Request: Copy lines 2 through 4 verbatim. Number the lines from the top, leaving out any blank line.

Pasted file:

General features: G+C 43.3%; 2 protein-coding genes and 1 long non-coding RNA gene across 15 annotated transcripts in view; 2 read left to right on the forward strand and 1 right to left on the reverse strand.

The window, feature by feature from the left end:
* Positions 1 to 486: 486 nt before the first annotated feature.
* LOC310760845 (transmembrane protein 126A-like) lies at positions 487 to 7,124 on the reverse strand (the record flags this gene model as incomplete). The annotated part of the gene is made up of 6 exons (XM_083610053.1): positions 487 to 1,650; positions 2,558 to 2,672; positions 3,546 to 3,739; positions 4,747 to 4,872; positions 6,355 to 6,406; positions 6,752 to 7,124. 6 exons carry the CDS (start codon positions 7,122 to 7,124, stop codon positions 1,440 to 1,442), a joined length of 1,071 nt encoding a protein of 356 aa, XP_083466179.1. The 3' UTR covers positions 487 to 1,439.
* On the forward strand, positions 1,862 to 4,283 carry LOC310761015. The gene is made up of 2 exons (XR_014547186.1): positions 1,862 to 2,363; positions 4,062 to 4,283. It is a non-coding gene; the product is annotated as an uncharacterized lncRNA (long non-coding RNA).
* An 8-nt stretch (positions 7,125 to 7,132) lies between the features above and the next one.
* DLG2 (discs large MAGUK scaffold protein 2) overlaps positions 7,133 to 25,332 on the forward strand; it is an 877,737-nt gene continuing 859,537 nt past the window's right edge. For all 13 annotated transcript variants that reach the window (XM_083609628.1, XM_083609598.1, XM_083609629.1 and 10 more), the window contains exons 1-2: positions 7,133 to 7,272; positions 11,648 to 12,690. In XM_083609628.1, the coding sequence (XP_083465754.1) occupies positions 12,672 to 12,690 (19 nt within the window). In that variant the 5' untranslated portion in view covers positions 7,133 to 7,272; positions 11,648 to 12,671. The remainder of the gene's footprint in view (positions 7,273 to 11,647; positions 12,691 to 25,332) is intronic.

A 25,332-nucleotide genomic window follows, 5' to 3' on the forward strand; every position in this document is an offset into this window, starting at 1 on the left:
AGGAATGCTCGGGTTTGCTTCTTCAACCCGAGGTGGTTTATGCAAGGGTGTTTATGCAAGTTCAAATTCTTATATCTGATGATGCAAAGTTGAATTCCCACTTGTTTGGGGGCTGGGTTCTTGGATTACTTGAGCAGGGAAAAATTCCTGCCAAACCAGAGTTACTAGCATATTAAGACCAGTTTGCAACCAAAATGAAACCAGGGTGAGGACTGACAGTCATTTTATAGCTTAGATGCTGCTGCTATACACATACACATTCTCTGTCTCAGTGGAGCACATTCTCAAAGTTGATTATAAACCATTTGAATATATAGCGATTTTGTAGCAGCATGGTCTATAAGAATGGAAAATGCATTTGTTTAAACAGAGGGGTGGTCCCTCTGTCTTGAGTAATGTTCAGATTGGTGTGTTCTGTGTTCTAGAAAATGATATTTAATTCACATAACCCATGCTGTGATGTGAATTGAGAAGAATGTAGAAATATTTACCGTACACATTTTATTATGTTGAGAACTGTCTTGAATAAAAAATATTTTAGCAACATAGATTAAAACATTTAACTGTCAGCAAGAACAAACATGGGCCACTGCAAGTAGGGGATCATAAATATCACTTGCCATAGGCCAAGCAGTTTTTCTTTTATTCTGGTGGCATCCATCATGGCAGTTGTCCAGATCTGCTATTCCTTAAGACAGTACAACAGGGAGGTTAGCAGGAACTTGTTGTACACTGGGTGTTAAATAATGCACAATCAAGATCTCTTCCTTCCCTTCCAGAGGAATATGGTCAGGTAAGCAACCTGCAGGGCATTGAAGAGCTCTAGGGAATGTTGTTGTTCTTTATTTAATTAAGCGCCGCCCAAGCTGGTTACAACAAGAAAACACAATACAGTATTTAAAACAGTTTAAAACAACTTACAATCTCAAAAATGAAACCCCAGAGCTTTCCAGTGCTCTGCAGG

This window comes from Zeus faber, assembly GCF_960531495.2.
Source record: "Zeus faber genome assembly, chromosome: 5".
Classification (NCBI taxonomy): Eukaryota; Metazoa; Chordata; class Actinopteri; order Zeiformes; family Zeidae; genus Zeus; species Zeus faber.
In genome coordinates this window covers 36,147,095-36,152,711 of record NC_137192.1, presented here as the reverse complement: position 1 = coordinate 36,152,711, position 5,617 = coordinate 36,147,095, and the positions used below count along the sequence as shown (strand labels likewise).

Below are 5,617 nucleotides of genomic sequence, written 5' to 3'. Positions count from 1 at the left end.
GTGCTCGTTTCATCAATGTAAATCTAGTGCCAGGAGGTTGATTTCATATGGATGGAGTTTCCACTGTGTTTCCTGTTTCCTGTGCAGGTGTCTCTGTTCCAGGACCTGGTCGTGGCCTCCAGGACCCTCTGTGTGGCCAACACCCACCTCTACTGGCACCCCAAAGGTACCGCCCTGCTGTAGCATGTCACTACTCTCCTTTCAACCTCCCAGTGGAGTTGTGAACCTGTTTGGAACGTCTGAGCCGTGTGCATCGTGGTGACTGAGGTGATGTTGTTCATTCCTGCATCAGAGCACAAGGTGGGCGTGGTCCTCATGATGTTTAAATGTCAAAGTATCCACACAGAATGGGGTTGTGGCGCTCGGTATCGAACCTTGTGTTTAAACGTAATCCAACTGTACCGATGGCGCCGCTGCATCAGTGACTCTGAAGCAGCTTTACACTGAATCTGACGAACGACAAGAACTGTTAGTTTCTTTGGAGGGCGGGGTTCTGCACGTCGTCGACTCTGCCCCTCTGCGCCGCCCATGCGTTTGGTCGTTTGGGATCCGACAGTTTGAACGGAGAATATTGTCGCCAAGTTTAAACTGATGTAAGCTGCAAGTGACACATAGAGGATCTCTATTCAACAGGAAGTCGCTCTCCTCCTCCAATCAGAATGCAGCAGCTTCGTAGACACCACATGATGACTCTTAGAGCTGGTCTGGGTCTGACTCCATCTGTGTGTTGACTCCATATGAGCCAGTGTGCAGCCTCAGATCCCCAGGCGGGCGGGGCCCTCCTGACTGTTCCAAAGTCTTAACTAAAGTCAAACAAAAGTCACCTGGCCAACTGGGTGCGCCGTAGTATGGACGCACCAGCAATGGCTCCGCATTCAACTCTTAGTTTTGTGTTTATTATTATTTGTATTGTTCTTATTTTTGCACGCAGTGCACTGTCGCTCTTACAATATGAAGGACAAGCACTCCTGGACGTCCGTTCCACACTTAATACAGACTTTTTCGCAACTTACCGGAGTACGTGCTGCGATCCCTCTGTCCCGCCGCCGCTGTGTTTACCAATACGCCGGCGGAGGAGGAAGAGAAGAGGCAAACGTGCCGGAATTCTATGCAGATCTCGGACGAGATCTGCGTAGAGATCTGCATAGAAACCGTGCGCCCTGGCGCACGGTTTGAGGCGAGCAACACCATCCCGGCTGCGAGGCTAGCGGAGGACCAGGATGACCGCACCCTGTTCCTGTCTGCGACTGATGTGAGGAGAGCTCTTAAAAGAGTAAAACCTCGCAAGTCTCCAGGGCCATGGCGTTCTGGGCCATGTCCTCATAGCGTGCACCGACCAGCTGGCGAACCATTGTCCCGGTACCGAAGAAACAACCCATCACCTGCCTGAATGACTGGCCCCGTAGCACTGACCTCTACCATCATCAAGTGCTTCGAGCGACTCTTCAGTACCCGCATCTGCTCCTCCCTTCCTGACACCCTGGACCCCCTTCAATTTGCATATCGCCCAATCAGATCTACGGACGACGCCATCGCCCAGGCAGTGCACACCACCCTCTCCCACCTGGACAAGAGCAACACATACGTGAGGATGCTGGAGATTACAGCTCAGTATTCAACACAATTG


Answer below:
The window, feature by feature from the left end:
* Positions 1 to 486: 486 nt before the first annotated feature.
* LOC310760845 (transmembrane protein 126A-like) lies at positions 487 to 7,124 on the reverse strand (the record flags this gene model as incomplete). The annotated part of the gene is made up of 6 exons (XM_083610053.1): positions 487 to 1,650; positions 2,558 to 2,672; positions 3,546 to 3,739; positions 4,747 to 4,872; positions 6,355 to 6,406; positions 6,752 to 7,124. 6 exons carry the CDS (start codon positions 7,122 to 7,124, stop codon positions 1,440 to 1,442), a joined length of 1,071 nt encoding a protein of 356 aa, XP_083466179.1. The 3' UTR covers positions 487 to 1,439.